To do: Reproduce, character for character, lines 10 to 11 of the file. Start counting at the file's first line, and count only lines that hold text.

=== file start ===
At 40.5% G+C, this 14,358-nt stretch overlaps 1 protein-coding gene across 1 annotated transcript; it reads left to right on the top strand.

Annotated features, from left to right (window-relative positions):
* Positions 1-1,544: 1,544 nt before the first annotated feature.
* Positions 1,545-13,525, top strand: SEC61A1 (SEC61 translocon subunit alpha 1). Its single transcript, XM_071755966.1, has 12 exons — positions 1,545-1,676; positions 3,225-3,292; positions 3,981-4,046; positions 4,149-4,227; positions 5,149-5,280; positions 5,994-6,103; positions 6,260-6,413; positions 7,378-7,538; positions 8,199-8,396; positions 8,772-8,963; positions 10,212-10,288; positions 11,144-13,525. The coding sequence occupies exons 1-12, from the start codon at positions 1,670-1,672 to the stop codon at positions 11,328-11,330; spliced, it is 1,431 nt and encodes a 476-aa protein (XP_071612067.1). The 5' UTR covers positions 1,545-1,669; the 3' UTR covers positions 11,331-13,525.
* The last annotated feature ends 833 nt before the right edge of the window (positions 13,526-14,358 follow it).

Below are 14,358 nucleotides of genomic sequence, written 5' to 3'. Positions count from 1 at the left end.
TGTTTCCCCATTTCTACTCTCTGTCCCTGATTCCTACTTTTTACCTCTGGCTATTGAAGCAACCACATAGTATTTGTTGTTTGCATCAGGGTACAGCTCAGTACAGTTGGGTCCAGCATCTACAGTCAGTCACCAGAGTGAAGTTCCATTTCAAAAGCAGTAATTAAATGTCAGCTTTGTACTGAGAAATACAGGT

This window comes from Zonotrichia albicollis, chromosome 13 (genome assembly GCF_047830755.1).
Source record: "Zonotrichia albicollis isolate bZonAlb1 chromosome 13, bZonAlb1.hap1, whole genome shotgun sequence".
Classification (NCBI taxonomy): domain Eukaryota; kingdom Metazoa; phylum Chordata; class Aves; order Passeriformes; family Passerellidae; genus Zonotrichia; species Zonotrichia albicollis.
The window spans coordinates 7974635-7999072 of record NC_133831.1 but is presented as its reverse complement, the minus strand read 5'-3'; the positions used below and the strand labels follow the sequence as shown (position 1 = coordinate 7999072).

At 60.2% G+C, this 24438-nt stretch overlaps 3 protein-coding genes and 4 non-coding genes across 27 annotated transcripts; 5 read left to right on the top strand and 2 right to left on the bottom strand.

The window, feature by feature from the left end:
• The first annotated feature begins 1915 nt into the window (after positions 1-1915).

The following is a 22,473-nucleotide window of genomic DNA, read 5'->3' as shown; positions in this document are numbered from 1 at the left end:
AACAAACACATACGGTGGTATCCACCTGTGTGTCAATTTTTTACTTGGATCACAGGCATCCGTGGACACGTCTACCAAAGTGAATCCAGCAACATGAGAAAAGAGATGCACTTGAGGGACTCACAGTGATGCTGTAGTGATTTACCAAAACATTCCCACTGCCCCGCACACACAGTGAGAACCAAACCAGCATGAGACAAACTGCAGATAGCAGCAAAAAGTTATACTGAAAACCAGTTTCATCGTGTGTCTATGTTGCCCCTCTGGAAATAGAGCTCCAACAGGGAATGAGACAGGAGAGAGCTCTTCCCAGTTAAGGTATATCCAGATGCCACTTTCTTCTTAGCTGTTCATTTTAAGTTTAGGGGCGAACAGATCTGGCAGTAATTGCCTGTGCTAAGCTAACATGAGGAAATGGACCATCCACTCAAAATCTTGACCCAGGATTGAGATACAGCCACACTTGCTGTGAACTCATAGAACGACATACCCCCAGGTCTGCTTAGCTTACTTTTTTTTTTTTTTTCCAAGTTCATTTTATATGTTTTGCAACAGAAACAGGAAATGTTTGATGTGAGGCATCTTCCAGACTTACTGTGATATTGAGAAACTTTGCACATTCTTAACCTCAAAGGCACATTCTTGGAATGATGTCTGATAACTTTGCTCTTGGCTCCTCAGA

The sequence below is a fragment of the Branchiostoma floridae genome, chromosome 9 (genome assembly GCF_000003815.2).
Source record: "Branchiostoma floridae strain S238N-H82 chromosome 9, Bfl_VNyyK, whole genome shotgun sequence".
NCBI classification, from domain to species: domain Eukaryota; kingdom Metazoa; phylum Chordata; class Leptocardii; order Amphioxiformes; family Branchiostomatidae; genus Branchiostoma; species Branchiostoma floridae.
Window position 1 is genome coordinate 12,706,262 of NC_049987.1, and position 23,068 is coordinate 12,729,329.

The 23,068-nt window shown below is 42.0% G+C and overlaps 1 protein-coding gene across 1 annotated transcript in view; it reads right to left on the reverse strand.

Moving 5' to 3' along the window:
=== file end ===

Classification (NCBI taxonomy): domain Eukaryota; kingdom Metazoa; phylum Chordata; class Aves; order Passeriformes; family Passerellidae; genus Zonotrichia; species Zonotrichia albicollis.
The window spans coordinates 7974635-7999072 of record NC_133831.1 but is presented as its reverse complement, the minus strand read 5'-3'; the positions used below and the strand labels follow the sequence as shown (position 1 = coordinate 7999072).